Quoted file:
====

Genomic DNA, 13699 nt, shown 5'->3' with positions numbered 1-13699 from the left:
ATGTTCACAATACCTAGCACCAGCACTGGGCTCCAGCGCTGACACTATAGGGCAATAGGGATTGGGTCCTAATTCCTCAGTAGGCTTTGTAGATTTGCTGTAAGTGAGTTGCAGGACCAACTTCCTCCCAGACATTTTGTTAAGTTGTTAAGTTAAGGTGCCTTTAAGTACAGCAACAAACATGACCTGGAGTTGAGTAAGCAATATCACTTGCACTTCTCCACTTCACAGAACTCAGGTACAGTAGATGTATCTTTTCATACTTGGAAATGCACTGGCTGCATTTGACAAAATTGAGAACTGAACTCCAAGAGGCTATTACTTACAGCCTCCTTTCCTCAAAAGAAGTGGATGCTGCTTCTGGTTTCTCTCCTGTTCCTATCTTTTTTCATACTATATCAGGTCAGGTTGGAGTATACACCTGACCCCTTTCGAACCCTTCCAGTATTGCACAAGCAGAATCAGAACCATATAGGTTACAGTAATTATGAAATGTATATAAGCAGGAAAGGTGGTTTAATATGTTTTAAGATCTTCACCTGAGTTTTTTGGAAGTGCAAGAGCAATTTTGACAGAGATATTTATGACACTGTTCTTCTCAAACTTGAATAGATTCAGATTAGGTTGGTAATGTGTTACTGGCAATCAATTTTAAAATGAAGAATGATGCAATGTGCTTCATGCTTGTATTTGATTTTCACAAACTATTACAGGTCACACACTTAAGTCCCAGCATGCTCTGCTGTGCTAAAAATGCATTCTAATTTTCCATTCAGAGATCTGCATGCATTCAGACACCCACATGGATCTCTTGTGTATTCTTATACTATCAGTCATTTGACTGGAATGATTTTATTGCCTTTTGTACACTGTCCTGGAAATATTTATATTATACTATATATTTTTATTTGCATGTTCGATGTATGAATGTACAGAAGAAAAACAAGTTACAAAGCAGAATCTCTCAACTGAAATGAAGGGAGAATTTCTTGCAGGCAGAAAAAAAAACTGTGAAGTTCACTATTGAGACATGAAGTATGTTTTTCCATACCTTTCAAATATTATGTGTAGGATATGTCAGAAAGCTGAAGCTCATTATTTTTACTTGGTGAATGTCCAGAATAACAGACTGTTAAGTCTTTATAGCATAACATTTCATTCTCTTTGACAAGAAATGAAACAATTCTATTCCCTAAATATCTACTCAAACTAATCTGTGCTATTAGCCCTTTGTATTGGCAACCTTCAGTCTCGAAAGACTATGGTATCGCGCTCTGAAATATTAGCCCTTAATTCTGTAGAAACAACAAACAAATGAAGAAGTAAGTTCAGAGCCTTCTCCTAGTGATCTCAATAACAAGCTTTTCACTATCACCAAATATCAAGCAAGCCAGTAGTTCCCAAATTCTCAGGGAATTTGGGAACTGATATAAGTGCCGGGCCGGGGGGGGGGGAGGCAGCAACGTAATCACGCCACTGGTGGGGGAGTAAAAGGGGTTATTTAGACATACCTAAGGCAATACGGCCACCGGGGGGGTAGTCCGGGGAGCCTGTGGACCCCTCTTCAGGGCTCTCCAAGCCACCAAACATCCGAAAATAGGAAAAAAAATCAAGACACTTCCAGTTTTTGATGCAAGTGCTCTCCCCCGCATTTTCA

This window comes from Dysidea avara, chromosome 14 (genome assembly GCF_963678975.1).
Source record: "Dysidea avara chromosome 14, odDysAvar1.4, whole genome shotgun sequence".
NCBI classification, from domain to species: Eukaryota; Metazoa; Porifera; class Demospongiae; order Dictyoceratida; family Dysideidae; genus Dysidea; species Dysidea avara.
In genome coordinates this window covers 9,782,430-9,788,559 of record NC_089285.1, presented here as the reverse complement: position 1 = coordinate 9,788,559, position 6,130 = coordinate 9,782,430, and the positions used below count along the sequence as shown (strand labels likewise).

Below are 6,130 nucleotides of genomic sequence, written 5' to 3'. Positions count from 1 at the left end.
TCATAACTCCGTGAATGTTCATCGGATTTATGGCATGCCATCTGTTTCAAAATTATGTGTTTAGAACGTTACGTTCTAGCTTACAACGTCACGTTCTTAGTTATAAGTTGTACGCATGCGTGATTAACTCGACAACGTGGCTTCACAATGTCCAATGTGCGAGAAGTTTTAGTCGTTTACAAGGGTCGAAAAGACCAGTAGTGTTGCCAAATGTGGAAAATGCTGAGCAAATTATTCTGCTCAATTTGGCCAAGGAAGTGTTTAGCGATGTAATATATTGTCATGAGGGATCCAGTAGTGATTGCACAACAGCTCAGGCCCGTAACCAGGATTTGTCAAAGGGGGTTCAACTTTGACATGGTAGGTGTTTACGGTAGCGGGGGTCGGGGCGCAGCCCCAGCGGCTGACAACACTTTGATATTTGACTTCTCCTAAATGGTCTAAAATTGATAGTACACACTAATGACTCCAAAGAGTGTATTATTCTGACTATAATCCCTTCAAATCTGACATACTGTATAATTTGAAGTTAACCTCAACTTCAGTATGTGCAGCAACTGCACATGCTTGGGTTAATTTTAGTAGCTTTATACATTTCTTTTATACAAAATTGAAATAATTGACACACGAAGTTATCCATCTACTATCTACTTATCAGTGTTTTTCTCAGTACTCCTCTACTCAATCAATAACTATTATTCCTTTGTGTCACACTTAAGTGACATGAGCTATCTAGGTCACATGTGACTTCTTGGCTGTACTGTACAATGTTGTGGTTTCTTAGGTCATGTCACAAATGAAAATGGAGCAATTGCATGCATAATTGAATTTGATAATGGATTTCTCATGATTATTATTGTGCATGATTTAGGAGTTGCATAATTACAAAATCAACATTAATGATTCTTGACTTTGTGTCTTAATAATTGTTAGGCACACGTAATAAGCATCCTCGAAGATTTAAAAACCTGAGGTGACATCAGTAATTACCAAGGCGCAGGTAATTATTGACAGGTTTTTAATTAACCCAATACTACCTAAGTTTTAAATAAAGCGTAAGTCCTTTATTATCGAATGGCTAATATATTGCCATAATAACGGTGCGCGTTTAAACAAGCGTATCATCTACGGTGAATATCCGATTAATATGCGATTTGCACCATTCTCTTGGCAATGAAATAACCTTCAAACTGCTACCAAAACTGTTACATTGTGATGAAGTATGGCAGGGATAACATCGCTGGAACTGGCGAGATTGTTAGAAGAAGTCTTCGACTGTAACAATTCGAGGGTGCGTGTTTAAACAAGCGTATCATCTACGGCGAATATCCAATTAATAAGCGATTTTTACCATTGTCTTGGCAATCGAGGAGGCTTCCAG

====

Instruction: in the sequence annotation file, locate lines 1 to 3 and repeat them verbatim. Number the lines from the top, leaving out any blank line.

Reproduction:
Genomic DNA, 13699 nt, shown 5'->3' with positions numbered 1-13699 from the left:
ATGTTCACAATACCTAGCACCAGCACTGGGCTCCAGCGCTGACACTATAGGGCAATAGGGATTGGGTCCTAATTCCTCAGTAGGCTTTGTAGATTTGCTGTAAGTGAGTTGCAGGACCAACTTCCTCCCAGACATTTTGTTAAGTTGTTAAGTTAAGGTGCCTTTAAGTACAGCAACAAACATGACCTGGAGTTGAGTAAGCAATATCACTTGCACTTCTCCACTTCACAGAACTCAGGTACAGTAGATGTATCTTTTCATACTTGGAAATGCACTGGCTGCATTTGACAAAATTGAGAACTGAACTCCAAGAGGCTATTACTTACAGCCTCCTTTCCTCAAAAGAAGTGGATGCTGCTTCTGGTTTCTCTCCTGTTCCTATCTTTTTTCATACTATATCAGGTCAGGTTGGAGTATACACCTGACCCCTTTCGAACCCTTCCAGTATTGCACAAGCAGAATCAGAACCATATAGGTTACAGTAATTATGAAATGTATATAAGCAGGAAAGGTGGTTTAATATGTTTTAAGATCTTCACCTGAGTTTTTTGGAAGTGCAAGAGCAATTTTGACAGAGATATTTATGACACTGTTCTTCTCAAACTTGAATAGATTCAGATTAGGTTGGTAATGTGTTACTGGCAATCAATTTTAAAATGAAGAATGATGCAATGTGCTTCATGCTTGTATTTGATTTTCACAAACTATTACAGGTCACACACTTAAGTCCCAGCATGCTCTGCTGTGCTAAAAATGCATTCTAATTTTCCATTCAGAGATCTGCATGCATTCAGACACCCACATGGATCTCTTGTGTATTCTTATACTATCAGTCATTTGACTGGAATGATTTTATTGCCTTTTGTACACTGTCCTGGAAATATTTATATTATACTATATATTTTTATTTGCATGTTCGATGTATGAATGTACAGAAGAAAAACAAGTTACAAAGCAGAATCTCTCAACTGAAATGAAGGGAGAATTTCTTGCAGGCAGAAAAAAAAACTGTGAAGTTCACTATTGAGACATGAAGTATGTTTTTCCATACCTTTCAAATATTATGTGTAGGATATGTCAGAAAGCTGAAGCTCATTATTTTTACTTGGTGAATGTCCAGAATAACAGACTGTTAAGTCTTTATAGCATAACATTTCATTCTCTTTGACAAGAAATGAAACAATTCTATTCCCTAAATATCTACTCAAACTAATCTGTGCTATTAGCCCTTTGTATTGGCAACCTTCAGTCTCGAAAGACTATGGTATCGCGCTCTGAAATATTAGCCCTTAATTCTGTAGAAACAACAAACAAATGAAGAAGTAAGTTCAGAGCCTTCTCCTAGTGATCTCAATAACAAGCTTTTCACTATCACCAAATATCAAGCAAGCCAGTAGTTCCCAAATTCTCAGGGAATTTGGGAACTGATATAAGTGCCGGGCCGGGGGGGGGGGAGGCAGCAACGTAATCACGCCACTGGTGGGGGAGTAAAAGGGGTTATTTAGACATACCTAAGGCAATACGGCCACCGGGGGGGTAGTCCGGGGAGCCTGTGGACCCCTCTTCAGGGCTCTCCAAGCCACCAAACATCCGAAAATAGGAAAAAAAATCAAGACACTTCCAGTTTTTGATGCAAGTGCTCTCCCCCGCATTTTCA

This window comes from Dysidea avara, chromosome 14 (genome assembly GCF_963678975.1).